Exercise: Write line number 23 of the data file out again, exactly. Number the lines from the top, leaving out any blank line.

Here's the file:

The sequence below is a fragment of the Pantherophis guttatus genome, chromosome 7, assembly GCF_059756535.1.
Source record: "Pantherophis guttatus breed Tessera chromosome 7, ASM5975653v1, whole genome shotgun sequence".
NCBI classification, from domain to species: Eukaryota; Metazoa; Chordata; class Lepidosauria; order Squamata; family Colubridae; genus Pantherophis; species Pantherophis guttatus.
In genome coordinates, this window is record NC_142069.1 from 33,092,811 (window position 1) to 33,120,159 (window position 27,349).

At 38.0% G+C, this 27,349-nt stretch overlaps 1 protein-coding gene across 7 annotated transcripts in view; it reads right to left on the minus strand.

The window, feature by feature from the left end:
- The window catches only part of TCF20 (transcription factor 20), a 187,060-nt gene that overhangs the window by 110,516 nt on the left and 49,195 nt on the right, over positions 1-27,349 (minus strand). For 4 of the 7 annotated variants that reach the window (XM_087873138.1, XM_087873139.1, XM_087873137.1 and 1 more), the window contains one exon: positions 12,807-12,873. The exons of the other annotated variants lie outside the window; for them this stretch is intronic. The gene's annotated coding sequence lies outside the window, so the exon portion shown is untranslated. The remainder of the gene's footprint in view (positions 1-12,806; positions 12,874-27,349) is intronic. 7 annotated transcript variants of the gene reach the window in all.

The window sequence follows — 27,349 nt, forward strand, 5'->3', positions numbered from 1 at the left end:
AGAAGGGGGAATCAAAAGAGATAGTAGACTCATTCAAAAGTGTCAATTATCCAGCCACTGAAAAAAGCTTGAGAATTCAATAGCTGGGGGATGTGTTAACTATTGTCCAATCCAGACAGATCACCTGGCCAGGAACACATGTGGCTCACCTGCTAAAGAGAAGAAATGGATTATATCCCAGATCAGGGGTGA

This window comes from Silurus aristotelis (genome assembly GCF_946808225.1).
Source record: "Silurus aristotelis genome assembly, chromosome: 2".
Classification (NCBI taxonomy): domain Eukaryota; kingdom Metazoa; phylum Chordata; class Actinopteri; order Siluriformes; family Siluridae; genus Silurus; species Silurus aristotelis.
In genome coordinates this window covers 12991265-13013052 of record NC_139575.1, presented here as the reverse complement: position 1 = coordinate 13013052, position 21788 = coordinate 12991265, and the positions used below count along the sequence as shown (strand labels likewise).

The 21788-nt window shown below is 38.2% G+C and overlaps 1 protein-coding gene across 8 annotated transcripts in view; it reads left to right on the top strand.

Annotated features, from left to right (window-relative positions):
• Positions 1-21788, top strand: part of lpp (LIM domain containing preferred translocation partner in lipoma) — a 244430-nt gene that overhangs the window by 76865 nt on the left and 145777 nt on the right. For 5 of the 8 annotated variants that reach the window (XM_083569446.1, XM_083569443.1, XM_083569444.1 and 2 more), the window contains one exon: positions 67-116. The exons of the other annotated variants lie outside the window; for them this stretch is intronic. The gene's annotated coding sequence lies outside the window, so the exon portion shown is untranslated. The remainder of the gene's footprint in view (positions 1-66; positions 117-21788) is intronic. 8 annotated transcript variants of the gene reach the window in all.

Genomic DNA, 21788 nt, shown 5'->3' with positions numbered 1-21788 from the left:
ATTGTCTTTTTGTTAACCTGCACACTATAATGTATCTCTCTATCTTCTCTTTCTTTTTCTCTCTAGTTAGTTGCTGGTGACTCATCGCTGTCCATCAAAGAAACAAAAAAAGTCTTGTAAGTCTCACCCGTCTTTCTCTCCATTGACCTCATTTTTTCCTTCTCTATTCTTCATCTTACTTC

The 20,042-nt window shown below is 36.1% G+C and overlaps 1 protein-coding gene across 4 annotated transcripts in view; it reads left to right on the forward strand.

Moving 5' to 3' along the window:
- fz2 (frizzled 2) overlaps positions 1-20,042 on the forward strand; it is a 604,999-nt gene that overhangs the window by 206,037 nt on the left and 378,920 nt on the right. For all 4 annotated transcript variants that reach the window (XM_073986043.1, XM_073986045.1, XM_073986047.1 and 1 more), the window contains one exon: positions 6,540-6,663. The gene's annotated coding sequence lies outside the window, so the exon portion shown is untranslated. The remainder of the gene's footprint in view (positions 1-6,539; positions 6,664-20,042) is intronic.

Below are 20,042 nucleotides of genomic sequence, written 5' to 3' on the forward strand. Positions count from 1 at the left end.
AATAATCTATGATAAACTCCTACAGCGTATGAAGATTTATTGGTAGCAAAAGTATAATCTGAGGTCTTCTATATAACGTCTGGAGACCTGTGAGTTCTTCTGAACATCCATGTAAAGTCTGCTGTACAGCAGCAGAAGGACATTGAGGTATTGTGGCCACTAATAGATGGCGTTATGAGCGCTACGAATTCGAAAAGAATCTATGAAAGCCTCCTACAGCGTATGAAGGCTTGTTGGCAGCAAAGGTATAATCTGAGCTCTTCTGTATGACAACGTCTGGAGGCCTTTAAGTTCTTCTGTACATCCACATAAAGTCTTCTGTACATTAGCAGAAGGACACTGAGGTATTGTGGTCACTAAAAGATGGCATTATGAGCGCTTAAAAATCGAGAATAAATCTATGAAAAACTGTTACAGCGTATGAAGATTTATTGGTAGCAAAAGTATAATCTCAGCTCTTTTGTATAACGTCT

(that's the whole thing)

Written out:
AATAATCTATGATAAACTCCTACAGCGTATGAAGATTTATTGGTAGCAAAAGTATAATCTGAGGTCTTCTATATAACGTCTGGAGACCTGTGAGTTCTTCTGAACATCCATGTAAAGTCTGCTGTACAGCAGCAGAAGGACATTGAGGTATTGTGGCCACTAATAGATGGCGTTATGAGCGCTACGAATTCGAAAAGAATCTATGAAAGCCTCCTACAGCGTATGAAGGCTTGTTGGCAGCAAAGGTATAATCTGAGCTCTTCTGTATGACAACGTCTGGAGGCCTTTAAGTTCTTCTGTACATCCACATAAAGTCTTCTGTACATTAGCAGAAGGACACTGAGGTATTGTGGTCACTAAAAGATGGCATTATGAGCGCTTAAAAATCGAGAATAAATCTATGAAAAACTGTTACAGCGTATGAAGATTTATTGGTAGCAAAAGTATAATCTCAGCTCTTTTGTATAACGTCT